In such a situation, can we teach ethics without virtue though it is not equally impossible to practice medicine without a code of ethics based upon virtue?

There are shifts in moral and ethical consequences followed by growing absence of a shared understanding of the moral values essential for the students and practice of medicine. This is very true of universities and medical schools in the developing stage. Apart from buildings, facilities the real investment is student community that adorn these campuses. The students selected come from different background of family values, religious beliefs, ethnic variations and cultural confusion. In such a situation how do we amalgamate the student community into one united moral force that is going to serve and shape the concept of a true physician holding the torch that illuminates the motto “their lives (patients’) in your hands (physicians)”?

This concept of responsibility needs to be inculcated from the day they join the medical institution. They need to be informed what a physician’s role in society is. How he or she is considered a role model for others to follow. Apart from that a medical student must be made to realize medical education is a serious business. Therefore, the question what is medical education needs to be explained.

The aims of medical education must be to
• impart true knowledge to the student,
• make him attain basic clinical skills, and
• develop a character of honesty and trustworthiness.

How do we give true knowledge to the students?

With the fast development of eLearning and Internet access education in general and medical education in particular has gained more with content and less with moral responsibility. Education without such responsibility may make one intelligent but not responsible. That responsibility comes only when a student imbibes the three most essential qualities which are important: discipline, dedication and devotion. These virtues cannot be forced upon as they are considered as learned behaviour. The learned behaviour needs a crucible where it is available for them to develop. That crucible is the medical institution whereby its institutional motto and prescribed core of values (do’s and don’ts) moulds the student into a responsible, respectable and responsive learner.

For example, a medical student must know how to respect human life for he or she has to deal with it. “Reverence for life”, the concept of Albert Schweitzer, and the religious doctrine that all knowledge comes from above should be made to be understood with conviction and love.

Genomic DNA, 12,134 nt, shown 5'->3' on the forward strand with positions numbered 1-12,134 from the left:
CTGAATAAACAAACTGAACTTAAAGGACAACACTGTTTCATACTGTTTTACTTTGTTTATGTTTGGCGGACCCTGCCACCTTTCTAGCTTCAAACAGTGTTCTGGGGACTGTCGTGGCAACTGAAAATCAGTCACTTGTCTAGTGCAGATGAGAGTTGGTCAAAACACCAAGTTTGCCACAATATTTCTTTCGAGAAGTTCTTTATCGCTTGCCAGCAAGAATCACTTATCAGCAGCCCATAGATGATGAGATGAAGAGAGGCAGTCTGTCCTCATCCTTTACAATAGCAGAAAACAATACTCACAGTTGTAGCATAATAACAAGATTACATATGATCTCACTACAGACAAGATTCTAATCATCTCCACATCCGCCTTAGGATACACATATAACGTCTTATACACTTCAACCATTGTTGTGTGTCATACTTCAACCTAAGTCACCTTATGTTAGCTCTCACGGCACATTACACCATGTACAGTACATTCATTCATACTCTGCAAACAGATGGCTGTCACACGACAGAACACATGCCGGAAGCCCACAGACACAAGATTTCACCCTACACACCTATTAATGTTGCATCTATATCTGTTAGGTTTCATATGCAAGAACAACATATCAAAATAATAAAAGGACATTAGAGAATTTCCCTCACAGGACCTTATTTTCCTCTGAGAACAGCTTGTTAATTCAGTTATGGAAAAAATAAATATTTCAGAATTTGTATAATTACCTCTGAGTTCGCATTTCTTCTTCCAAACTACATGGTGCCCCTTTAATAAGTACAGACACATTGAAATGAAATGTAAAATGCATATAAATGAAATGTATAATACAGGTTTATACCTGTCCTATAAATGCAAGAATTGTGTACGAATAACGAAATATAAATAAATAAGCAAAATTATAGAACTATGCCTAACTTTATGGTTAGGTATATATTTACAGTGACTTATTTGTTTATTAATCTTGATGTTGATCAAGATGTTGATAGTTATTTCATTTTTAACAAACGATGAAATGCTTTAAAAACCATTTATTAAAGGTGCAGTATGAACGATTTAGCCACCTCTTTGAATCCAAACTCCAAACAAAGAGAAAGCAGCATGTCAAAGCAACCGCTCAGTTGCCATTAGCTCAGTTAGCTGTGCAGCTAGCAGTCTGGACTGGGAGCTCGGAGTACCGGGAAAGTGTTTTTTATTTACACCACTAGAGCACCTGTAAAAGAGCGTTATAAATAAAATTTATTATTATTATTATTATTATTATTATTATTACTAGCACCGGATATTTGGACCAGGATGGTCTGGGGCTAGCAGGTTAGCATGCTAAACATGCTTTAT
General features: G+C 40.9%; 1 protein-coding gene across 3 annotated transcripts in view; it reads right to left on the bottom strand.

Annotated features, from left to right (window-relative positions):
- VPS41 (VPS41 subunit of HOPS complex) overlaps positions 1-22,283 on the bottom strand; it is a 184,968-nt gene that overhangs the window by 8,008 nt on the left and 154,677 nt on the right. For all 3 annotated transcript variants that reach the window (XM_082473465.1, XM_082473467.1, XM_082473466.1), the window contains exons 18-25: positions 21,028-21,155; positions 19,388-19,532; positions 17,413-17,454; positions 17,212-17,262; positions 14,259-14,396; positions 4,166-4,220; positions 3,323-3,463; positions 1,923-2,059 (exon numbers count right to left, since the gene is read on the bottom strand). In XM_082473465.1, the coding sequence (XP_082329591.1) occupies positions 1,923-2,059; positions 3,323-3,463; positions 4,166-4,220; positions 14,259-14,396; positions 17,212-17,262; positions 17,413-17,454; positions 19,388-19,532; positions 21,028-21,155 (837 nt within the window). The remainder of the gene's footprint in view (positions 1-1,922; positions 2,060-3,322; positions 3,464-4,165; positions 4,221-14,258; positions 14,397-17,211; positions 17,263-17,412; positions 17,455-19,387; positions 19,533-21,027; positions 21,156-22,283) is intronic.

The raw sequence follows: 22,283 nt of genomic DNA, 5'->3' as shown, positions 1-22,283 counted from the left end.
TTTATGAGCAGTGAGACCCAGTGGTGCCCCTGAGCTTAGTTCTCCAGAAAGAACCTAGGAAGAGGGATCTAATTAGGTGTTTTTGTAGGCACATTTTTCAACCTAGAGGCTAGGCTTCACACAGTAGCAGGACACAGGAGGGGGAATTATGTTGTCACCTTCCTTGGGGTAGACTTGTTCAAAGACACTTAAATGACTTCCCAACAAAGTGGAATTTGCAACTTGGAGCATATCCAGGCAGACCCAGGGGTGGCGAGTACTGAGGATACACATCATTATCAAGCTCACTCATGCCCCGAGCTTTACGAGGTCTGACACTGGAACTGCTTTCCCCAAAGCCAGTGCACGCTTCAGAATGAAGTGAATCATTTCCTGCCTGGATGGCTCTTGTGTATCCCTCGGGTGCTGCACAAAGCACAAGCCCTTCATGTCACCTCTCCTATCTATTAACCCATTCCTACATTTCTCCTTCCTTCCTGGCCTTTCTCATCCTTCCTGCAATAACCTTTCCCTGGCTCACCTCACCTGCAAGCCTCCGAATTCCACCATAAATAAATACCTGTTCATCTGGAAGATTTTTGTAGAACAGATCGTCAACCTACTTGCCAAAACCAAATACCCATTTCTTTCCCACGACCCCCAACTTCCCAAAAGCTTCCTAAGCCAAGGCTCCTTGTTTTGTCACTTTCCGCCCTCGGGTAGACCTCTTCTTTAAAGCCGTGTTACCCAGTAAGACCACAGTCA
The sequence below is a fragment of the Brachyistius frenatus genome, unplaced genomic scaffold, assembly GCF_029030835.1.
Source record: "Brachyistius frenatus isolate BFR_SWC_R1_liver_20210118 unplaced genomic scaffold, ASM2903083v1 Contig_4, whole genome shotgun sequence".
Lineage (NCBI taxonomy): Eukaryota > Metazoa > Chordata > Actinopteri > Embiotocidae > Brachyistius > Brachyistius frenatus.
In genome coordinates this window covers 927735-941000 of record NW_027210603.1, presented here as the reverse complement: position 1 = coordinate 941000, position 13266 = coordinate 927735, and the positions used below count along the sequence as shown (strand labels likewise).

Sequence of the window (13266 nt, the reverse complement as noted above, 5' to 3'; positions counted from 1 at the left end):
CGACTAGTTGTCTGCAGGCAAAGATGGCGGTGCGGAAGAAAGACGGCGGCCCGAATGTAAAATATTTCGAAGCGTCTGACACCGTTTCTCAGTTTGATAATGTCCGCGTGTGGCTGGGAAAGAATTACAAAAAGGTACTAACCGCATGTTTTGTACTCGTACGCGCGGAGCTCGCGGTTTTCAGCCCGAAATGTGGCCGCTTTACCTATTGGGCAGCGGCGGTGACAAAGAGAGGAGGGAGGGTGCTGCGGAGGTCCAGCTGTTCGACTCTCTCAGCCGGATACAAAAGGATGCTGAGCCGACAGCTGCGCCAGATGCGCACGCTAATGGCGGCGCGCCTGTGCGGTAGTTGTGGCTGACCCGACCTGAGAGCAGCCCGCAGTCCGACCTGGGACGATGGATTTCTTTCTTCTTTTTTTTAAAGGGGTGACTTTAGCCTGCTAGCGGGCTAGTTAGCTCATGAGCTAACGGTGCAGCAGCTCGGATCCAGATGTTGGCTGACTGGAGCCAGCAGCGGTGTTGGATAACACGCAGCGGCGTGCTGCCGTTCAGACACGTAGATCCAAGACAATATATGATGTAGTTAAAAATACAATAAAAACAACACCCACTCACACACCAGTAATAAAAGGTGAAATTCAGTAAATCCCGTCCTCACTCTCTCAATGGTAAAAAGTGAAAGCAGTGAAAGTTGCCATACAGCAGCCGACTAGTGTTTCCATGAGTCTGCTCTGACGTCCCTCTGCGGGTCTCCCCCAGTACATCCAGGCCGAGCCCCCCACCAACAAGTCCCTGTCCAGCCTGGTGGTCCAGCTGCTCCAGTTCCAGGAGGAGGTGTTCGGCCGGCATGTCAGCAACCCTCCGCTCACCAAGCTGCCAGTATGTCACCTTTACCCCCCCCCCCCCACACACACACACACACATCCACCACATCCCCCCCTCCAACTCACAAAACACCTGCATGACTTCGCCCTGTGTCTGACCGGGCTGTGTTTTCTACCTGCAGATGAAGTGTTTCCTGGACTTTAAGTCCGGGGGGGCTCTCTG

When a medical student deals with a human body in an anatomy dissection hall, the student must learn to respect it. In certain institutions, before they teach anatomy dissection, they start with a prayer to show how important it is to respect the human whose body is given to them for their learning. The practicality of doing a dissection tells you how careful you need to be to understand that beneath a surgeon’s knife there lurks a life.

Apart from that there is a need for medical professionalism among physicians. Physician unionization, waning ability to self-regulate, medical errors, bioterrorism, compromised access and healthcare delivery, conflicts of interest precipitated by managed care and for-profit medicine, and the pharmaceutical industry’s role in patient care and medical education reflect the range of issues that challenge the medical profession globally. At this crossroads, the medical profession urgently needs a united front to influence and inform the culture and context of both clinical practice and medical training.

In the UK, in recent years, there has been a gradual erosion of the public’s trust in the medical profession. An increasingly informed community is asking for accountability, transparency and sound professional standards. Such increased awareness has partly come about as a result of certain well-publicized acts of medical negligence and criminal behaviour. The Harold Shipman incident is a prime example, but others such as the organ retention scandals at Bristol and Alder Hey (Liverpool) collectively served to undermine the high regard for doctors held by the public. In the aftermath of such events there has been a spate of enquiries and reports analysing the working practice of the British medical establishment with special emphasis on medical regulation and the effectiveness of the GMC (General Medical Council). In the 5th report of the Shipman enquiry, Dame Janet Smith was critical of the culture and functions of the GMC, concluding that it was more likely to protect the interests of the doctor than of the patient. There is a dire need for medical professionalism. What does medical professionalism mean? Medical professionalism signifies a set of values, behaviours and relationships that underpins the trust the public has in doctors.

It can be thought of as embodying a code of practice and conduct that will ensure a strong bond of trust between doctor and patient, and which will help bring the public and medical profession closer together.

Within the fabric of medical professionalism the public has certain expectations of doctors, which may be summarized as:

1. The doctor should be dedicated to serving the interests of the patient (the principle of primacy of patient welfare);
2. Patients wish to make up their own minds about their options for the management of their illness. To effectively enable this patients expect their doctors to be honest with them and empower them to make informed decisions about their treatment (the principle of patients’ autonomy);
3. The medical profession must promote justice in the healthcare system, including the fair distribution of healthcare resources (the principle of social justice);
4.Good communication is essential in the medical consultation;
5. Patronising or arrogant behaviour is unacceptable;
6. The profession should show its determination to confront poor practice and end the secrecy that surrounds it; and
7. Doctors should be prepared to accept more accountability – individually and collectively.